The souks of Marrakesh’s Medina certainly seem like a throwback to the Medieval and the forgotten. If it wasn’t for the marketers touting the usual tourist tack, the ubiquitous bottles of Coca-Cola and the mesmerised tourists it would seem like a forgotten time. The chaos, the smells and the products have, sadly, long been cleansed from the streets of Europe. With them the art of haggling has long since been eliminated from common practice. The art of haggling has more or less collapsed in Europe about 150 years ago. And with it, it has taken our ability to partake successfully in the practice.
However, for better or worse, it still lives and prospers in the Medinas of Morocco. What’s particularly fascinating, for me, about the process is that it has its own etiquette. If you read the many travel bloggers on the subject you’ll learn: it’s essential to remain cheerful, about 50% or less of the asking price is normal, and that it’s rude to not engage in the process. It therefore seems to be as much a game of bluffing and strategy as it does an exchange of goods and services. It therefore takes on a cultural significance as much as an economical one as far as I’ve seen. The medinas also show how this cultural practice and – more specifically – the art of selling are an intrinsic part of Moroccan culture.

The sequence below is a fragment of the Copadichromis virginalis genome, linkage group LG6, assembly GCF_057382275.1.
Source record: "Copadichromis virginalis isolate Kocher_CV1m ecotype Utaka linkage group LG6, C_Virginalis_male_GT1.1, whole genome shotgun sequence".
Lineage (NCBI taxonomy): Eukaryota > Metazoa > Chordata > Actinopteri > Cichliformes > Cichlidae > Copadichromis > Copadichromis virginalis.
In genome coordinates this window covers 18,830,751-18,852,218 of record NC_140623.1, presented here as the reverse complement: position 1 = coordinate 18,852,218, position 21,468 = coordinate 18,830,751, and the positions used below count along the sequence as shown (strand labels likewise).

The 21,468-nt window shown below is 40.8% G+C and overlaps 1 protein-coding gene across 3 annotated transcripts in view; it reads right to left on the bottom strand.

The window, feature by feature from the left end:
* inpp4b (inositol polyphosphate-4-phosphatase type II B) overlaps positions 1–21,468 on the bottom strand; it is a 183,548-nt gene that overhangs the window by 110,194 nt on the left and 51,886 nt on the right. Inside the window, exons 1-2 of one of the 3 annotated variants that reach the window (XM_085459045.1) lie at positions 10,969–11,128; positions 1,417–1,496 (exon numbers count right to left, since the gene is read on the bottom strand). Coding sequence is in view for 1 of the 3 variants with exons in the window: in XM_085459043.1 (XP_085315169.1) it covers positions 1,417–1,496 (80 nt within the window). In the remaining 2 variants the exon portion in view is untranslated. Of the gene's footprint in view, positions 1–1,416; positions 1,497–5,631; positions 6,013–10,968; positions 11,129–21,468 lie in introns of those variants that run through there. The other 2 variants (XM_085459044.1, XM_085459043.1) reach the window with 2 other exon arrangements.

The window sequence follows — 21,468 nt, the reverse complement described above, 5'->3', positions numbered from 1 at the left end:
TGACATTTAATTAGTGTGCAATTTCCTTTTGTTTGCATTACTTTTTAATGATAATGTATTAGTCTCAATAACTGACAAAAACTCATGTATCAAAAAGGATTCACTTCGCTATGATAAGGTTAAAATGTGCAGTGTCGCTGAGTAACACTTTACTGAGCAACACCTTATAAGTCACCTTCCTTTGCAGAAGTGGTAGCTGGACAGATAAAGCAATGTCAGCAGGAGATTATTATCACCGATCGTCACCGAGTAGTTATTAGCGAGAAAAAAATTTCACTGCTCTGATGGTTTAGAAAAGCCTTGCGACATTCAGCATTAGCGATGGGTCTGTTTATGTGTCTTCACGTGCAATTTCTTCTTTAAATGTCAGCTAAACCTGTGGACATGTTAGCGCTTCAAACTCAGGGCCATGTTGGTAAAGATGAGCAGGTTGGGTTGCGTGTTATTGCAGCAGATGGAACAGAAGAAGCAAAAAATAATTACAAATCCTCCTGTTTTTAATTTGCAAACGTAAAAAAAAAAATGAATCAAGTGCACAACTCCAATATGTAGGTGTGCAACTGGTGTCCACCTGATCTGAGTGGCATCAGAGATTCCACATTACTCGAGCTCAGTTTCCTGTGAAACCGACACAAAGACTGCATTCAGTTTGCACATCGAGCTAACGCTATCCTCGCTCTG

Salesmanship in Morocco is a cultural practice that appears akin to education. It’s a sad fact of Morocco’s deprived that children are raised as merchants. As soon as they can walk they are used by parents – with little alternative – to flog packets of tissues and macaroons to tourists. Then soon after puberty they are employed to move stock and peddle clothes and ceramics. It is in some ways tragic that formal education is dismissed in lieu of a practical education in the medina. Moreover an existence of scraping a living through sales is almost preordained at birth for the disenfranchised.
On the other hand, arguably it produces much better prospects than it does in other parts of the world for the poor. At least they gain a skill and a purpose for the future. It’s more than the poor can boast in other states. Though it does still seem tragic – especially as a teacher – to know that these children have little else but haggling with tourists in their future. At four they are selling tissues with snotty noses and dirty clothes and in twenty years the best they could hope of is to be flogging fake designer bags to tourists eager to haggle the best price.
It really make me think whether arguing over that last 10 or 20 Durham (€1-2) is really worth it. Won’t it mean more for them then if it ends up as a cup of coffee for me back home? Although, should I just accept the cultural practices and their etiquette as they stand?